The uniqueness of documentary films affords us with an unfiltered, first-hand glimpse into a person’s life adventures.  These “reality” movies place us—the filmgoer—directly into the world of non-actors doing what they do best being themselves.  Through these documentaries, we partake in history as it’s recording, warts and all, starring those who making it all happen. 

In “The Eagle Huntress,” we are invited into the nomadic culture of one family living in the snow-covered Altai Mountains of Mongolia near the border with China.  This film’s deeply powerful and rich story develops as a young girl attempts to enter the competitive Mongol world of eagle hunters. 

Narrated by “The Force Awakens’” heroine Daisy Ridley (who played Rey in the “Star Wars” classic), “The Eagle Huntress” introduces viewers to a 13-year old girl named Aisholpan, as she learns the 1,000-year old trade skill of training golden eagles to help a tribe hunt for elusive foxes … a desperate source of food and clothing in Mongolia’s harsh 40-degrees-below-zero climate.

Tackling strong stereotypes and the custom of male-only eagle hunters, this young girl must convince her father to alter her family’s twelve-generation practice of a patriarch teaching his son the time-honored art of taming predatory birds. 

Gorgeous cinematography educates and inspires throughout.  With today’s over-reliance upon computer-generated imagery to create the perfect shot, it’s breathtaking to see a movie captured on the big-screen using only natural, postcard-quality outdoor scenes. In fact, while this film’s story is largely singular and focused solely on Aisholpan’s attempt to become the first woman to earn the coveted eagle huntress title, the English subtitles and amazing photography masterfully transplants us deep inside the nomadic tribal lifestyle.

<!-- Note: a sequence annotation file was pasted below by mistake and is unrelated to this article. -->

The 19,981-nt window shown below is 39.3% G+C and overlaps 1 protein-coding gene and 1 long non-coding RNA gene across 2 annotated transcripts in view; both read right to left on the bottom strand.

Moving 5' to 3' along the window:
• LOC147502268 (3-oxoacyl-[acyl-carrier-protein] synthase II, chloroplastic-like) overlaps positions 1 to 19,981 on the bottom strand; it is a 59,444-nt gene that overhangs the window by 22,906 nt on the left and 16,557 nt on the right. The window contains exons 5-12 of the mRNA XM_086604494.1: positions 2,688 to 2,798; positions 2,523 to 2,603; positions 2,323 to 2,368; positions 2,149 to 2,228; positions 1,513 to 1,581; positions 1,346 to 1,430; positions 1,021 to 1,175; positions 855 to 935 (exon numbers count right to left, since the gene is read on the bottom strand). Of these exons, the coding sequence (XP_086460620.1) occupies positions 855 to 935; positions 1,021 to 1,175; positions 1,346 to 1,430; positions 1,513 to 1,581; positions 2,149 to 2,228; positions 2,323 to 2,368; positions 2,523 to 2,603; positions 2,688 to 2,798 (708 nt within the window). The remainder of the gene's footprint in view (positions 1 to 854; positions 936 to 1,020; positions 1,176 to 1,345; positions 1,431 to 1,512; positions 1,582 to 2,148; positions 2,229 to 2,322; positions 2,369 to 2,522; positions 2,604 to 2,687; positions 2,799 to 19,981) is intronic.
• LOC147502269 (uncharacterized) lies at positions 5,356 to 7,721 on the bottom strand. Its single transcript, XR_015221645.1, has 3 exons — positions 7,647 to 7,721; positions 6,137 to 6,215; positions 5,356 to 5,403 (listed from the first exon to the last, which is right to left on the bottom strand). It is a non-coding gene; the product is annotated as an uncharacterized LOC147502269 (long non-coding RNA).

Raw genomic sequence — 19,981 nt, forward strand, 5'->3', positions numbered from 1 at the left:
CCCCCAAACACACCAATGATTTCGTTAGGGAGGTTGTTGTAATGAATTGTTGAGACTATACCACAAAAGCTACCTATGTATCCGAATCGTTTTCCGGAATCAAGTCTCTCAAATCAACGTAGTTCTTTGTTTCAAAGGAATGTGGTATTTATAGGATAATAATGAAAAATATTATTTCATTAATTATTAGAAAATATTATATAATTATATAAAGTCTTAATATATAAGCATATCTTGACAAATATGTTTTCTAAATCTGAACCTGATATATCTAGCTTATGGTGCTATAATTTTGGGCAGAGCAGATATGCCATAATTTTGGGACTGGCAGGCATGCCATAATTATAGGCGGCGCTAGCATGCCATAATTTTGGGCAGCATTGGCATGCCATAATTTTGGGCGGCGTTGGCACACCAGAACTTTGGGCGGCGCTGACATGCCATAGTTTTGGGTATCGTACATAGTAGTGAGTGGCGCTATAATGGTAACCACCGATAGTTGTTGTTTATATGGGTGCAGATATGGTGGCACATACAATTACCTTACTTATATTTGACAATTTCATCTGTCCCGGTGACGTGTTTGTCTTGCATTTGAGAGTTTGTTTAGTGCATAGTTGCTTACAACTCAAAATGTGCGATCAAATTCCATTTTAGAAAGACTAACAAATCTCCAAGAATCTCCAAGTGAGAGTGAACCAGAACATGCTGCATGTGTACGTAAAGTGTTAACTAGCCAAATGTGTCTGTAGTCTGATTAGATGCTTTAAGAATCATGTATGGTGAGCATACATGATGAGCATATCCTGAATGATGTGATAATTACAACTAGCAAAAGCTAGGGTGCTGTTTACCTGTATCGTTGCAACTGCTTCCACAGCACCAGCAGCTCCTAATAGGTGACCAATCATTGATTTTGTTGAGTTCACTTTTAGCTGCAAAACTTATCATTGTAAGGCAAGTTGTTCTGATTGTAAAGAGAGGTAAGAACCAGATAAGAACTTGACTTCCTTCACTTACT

Combined with its feel-good underdog narrative and mesmerizing images resides a galvanizing soundtrack that warms one’s heart and soul.  No music is more stirring than Sia’s song, “Angel by the Wings,” booming during the film’s credits and final still shots of Aisholpan.  

“The Eagle Huntress” is bigger, though, than just one girl or what she achieves for women everywhere. It’s a charming cinematic and first-hand account of a culture that has withstood centuries of extreme cold and severe conditions.  All the while, the Mongol people have continued to thrive as a society and tribe.  And thrive they have.  We witness long-standing Mongolian norms challenged with perseverance and demonstrated skills.   For that, we can stand and applaud one girl’s triumph.  

“The Eagle Huntress” is now playing for a short period at The Loft Cinema, 3233 E. Speedway, in Tucson.  You may call (520) 322-5638 for show times.

Grade: A 

“The Eagle Huntress” is rated G for all audiences. Its running time is 1 hour and 27 minutes. 

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